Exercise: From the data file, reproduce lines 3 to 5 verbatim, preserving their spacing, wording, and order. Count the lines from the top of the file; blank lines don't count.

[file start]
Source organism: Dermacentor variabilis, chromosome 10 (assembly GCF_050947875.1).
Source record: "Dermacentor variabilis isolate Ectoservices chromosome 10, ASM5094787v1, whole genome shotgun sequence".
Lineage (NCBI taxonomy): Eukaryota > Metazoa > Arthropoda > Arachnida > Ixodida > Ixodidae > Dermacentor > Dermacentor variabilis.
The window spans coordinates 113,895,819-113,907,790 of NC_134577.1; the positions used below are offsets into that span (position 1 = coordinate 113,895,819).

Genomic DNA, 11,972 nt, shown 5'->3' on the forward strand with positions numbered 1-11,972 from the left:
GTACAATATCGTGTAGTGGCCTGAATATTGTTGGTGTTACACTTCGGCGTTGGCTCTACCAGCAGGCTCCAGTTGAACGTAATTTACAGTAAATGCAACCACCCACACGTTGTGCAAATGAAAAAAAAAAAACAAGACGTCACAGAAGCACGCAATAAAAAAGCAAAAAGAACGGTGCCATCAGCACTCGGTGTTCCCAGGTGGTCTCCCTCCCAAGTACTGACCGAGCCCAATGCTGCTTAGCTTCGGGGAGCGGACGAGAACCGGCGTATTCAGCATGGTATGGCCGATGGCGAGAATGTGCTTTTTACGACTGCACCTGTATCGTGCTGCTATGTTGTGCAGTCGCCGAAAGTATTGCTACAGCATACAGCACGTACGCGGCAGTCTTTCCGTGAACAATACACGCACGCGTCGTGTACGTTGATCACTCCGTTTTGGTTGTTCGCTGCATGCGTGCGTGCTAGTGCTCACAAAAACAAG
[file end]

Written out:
Lineage (NCBI taxonomy): Eukaryota > Metazoa > Arthropoda > Arachnida > Ixodida > Ixodidae > Dermacentor > Dermacentor variabilis.
The window spans coordinates 113,895,819-113,907,790 of NC_134577.1; the positions used below are offsets into that span (position 1 = coordinate 113,895,819).

Genomic DNA, 11,972 nt, shown 5'->3' on the forward strand with positions numbered 1-11,972 from the left: